the hill, ( 2 Samuel 5:25 [ 1 Chronicles 14:16 , "Gibeon"]; 2 Kings 23:8 ; Nehemiah 11:31 ), a Levitical city of Benjamin ( 1 Kings 15:22 ; 1 Samuel 13:16 ; 14:5 , wrongly "Gibeah" in the A.V.), on the north border of Judah near Gibeah ( Isaiah 10:29 ; Joshua 18:24 Joshua 18:28 ). "From Geba to Beersheba" expressed the whole extent of the kingdom of Judah, just as "from Dan to Beersheba" described the whole length of Palestine ( 2 Kings 23:8 ). It has been identified with Gaba ( Joshua 18:24 ; Ezra 2:26 ; Nehemiah 7:30 ), now Jeb'a, about 5 1/2 miles north of Jerusalem.
a hill; cup
(a hill ), a city of Benjamin, with "suburbs," allotted to the priests. ( Joshua 21:17 ; 1 Chronicles 6:60 ) It is named amongst the first group of the Benjamite towns --apparently those lying near to and along the north boundary. ( Joshua 18:24 ) Here the name is given as GABA. During the wars of the earlier part of the reign of Saul, Geba was held as a garrison by the Philistines, ( 1 Samuel 13:3 ) but they were ejected by Jonathan. It is now the modern village of Jeba , which stands picturesquely on the top of its steep terraced hill, six miles north of Jerusalem, on the very edge of the great Wady Suweinit , looking northward to the opposite village of ancient Michmash, which also retains its old name of Mukhmas .
ge'-ba (gebha`, "hill"):
(1) A town on the Northeast boundary of the territory of Benjamin (Joshua 18:24), given to the Levites (Joshua 21:17; 1 Chronicles 6:60). It stood on the northern frontier of the kingdom of Judah, Geba and Beersheba marking respectively the northern and southern limits (2 Kings 23:8). In 2 Samuel 5:25 "Geba" should be altered to "Gibeon," which stands in the corresponding passage, 1 Chronicles 14:16. In Judges 20:10,33; 1 Samuel 13:3,16, the Hebrew reads "Geba," the translation "Gibeah" being due to confusion of the two names. From 1 Samuel 14:5 we gather that Geba stood to the South of the great gorge, Wady Suweinit, commanding the pass at Michmash. This was the scene of Jonathan's daring enterprise against the Philistines, when, accompanied by his armor-bearer, he accomplished an apparently impossible feat, climbing the rocky steeps of the gorge to the North and putting the enemy to flight. There can be no doubt that the modern village of Jeba` occupies the ancient site. It stands to the South of Wady Suweinit, looking toward Michmash--modern Mukhmas--with Seneh, the crag on the southern lip of the gorge, in front of it. The distance from Jerusalem is about 6 miles. It was fortified by Asa with materials that his enemy Baasha had used to fortify Ramah against him (1 Kings 15:22). It is named by Isaiah in his description of the terrifying march of the Assyrians upon Jerusalem from the North (10:28). It appears among the cities which were reoccupied by Israel after the Exile (Ezra 2:26; Nehemiah 11:31).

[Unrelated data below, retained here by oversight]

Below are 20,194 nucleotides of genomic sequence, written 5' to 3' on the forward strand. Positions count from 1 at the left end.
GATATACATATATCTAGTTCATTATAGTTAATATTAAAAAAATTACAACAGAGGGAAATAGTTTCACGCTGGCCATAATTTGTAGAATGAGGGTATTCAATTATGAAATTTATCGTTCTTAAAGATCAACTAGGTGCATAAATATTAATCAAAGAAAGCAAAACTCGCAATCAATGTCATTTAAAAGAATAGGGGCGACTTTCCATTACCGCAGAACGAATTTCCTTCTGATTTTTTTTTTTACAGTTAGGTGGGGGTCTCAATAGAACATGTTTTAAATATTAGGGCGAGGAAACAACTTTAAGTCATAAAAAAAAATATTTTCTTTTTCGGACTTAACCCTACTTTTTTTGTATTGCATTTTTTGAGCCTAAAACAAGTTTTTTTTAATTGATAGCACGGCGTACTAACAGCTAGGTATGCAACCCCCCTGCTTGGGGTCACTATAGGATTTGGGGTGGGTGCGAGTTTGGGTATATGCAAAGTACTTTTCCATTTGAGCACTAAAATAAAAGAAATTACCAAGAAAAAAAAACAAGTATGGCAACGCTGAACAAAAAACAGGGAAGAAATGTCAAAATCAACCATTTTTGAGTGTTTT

Between a fortress so named and Scythopolis (Beisan), Holofernes pitched his camp (Judith 3:10). On the high road that runs through Jenin, and down the Vale of Jezreel to Beisan, about 2 miles to the South of Sanur, stands the village of Jeba`, with which this fortress may be identified.
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